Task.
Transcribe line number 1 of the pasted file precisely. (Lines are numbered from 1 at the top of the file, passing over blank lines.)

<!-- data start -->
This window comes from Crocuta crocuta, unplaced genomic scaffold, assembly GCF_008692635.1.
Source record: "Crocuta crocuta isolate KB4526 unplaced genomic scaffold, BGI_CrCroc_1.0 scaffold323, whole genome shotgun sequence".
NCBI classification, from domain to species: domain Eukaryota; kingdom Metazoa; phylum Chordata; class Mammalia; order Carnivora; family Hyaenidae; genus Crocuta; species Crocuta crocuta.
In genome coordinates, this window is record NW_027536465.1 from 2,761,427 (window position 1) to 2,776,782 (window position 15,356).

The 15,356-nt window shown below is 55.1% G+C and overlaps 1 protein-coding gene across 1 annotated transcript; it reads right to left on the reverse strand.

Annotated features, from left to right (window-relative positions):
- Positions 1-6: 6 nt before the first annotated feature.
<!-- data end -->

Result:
This window comes from Crocuta crocuta, unplaced genomic scaffold, assembly GCF_008692635.1.